Taft Was Perfect For Movie About Oil Drilling
If you are tailing the Taft traveling notary as he verifies signatures all over town, you won't be able to help noticing that this town had its inception in oil and petroleum production. It sits on top of a huge underground reservoir that has been producing the products since the late 1800s. Taft is one of several towns dotted over the extreme southwest edge of the San Joaquin Valley that have built their fortunes on the natural resources.
So Taft was a natural for the filming of "There Will Be Blood," directed by P.T. Anderson. That's the same Anderson who wrote and directed "Magnolia" and "Boogie Nights." In the process of production, an old derrick that sits on the site of the West Kern Oil Museum, became the model for the derrick that was constructed and then burned as the film tale unfolded. Anderson visited the museum a time or two to take a good look at the hundred-foot tall memorial derrick. He was so unobtrusive about his visits that museum volunteer Agnes Hardt could only exclaim when told, "Well, I'll be darned!" Another volunteer, Bob Foreman, steered the filmmakers to the original plans for the memorial derrick. They purchased copies of the plans and were in business.
Production designer Jack Fisk (The Mulholland Drive," "The Thin Red Line") also scanned the town and its oil drilling relics to add realism to "There Will Be Blood." Natives of Taft might choose the museum as a memorable place to sign important documents, witnessed by the city's traveling notary. The notary could point out other sites of interest in the vicinity as well. Besides the replica derrick at the museum, there is a 37-foot memorial to the oilers who dredged the wealth from underground. Now-a-days, the derricks have bowed to new scientific methods of oil extraction, including the use of steam to force the products out of the ground.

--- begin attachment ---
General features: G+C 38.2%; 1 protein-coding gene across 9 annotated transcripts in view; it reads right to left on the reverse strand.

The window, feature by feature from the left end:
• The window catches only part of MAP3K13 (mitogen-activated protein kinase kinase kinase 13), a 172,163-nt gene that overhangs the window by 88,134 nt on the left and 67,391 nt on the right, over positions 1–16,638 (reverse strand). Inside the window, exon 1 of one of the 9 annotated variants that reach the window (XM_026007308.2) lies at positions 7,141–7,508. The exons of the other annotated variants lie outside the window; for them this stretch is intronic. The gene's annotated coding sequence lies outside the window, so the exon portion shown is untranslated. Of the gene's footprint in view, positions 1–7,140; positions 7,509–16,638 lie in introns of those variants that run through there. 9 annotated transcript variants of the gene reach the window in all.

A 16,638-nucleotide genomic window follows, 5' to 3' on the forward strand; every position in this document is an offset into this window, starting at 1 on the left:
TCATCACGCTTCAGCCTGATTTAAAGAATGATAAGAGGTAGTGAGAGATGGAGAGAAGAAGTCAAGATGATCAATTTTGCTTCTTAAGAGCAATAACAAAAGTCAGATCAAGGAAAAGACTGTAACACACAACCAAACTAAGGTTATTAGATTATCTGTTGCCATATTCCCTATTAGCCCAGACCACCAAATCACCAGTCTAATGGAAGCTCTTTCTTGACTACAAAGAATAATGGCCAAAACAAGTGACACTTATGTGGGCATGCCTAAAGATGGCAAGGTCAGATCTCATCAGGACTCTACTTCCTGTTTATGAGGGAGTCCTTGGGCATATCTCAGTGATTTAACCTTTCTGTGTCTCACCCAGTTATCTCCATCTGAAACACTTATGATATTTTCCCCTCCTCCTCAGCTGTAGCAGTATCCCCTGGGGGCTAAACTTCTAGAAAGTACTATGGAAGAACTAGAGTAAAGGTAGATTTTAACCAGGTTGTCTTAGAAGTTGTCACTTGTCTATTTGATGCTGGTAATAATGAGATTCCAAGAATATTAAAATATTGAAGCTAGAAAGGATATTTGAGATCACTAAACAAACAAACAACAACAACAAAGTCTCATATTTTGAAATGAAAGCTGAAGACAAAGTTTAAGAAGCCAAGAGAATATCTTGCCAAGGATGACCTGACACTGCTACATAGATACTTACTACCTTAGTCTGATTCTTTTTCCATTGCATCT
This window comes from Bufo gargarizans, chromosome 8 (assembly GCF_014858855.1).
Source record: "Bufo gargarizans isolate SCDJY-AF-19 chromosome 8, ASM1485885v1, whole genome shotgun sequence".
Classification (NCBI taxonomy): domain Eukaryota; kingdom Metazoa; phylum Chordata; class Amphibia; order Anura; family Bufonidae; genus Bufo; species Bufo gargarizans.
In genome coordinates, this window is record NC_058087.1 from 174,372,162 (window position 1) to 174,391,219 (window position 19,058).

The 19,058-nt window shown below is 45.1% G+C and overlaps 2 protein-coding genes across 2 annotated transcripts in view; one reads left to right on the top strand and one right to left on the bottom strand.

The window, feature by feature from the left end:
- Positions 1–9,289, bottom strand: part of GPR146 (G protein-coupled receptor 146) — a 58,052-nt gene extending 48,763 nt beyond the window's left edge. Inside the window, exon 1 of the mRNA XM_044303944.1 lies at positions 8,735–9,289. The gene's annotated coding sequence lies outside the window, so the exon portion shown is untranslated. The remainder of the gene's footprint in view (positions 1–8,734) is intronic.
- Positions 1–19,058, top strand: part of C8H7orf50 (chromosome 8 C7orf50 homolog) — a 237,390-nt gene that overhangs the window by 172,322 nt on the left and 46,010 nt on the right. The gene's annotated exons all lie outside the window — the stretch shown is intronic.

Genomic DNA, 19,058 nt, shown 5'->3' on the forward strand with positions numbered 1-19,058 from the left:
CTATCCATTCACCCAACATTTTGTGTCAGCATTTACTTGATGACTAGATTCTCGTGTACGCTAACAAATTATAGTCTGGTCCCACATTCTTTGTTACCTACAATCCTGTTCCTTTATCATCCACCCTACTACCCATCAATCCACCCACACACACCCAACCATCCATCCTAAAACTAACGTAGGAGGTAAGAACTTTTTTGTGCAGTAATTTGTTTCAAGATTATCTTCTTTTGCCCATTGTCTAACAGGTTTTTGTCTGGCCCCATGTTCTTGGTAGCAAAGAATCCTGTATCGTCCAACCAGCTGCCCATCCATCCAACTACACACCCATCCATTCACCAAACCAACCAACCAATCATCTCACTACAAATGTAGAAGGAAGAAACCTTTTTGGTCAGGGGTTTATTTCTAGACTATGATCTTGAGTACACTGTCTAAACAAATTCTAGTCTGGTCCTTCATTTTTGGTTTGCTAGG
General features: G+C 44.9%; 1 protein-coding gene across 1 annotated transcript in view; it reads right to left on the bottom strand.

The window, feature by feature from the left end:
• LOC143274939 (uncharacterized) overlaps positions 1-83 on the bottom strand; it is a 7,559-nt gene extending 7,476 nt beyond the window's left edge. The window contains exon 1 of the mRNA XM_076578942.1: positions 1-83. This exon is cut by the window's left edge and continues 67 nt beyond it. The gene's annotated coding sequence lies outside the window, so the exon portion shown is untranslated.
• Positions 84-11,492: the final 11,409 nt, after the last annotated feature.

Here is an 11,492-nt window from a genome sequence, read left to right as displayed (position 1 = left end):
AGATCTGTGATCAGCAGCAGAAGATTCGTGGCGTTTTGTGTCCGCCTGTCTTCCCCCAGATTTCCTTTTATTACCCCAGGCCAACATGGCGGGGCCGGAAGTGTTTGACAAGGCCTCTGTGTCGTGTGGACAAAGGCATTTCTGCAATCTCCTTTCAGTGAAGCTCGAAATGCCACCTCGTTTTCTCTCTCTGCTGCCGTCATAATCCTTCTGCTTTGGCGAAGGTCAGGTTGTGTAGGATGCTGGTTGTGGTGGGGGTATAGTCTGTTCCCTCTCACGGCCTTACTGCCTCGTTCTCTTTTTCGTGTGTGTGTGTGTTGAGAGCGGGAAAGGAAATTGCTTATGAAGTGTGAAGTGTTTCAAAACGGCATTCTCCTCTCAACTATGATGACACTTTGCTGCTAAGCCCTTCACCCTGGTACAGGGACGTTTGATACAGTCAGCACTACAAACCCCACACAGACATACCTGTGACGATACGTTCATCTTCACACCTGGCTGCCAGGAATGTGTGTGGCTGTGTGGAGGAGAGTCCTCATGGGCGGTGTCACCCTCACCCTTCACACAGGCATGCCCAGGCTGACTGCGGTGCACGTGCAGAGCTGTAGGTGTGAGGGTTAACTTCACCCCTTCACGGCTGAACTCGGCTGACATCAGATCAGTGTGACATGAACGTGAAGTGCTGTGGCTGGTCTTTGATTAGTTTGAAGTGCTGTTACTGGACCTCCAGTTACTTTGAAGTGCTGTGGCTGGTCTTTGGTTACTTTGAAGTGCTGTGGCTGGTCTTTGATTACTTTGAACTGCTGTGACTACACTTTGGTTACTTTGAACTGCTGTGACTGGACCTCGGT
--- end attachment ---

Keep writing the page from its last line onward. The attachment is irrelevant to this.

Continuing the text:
History buffs, especially those whose interests lie in the long saga of mining and petroleum production in the American West, would find plenty in Taft to keep them drooling. The huge oil reserves have been the financial lifeblood of the San Joaquin Valley towns. Standard Oil, which segued into Chevron over time, had its headquarters in Taft.
Stay with Taft's notary and he'll take you to the Vin Scully baseball/wiffle ball field. The noted Los Angeles Dodger baseball hero came to Taft on May 9, 2015, to help celebrate the opening of the field. That's heady stuff for a town that boasts fewer than 10,000 residents.
Mobile Notaries in 93268 makes there way through the streets to your place!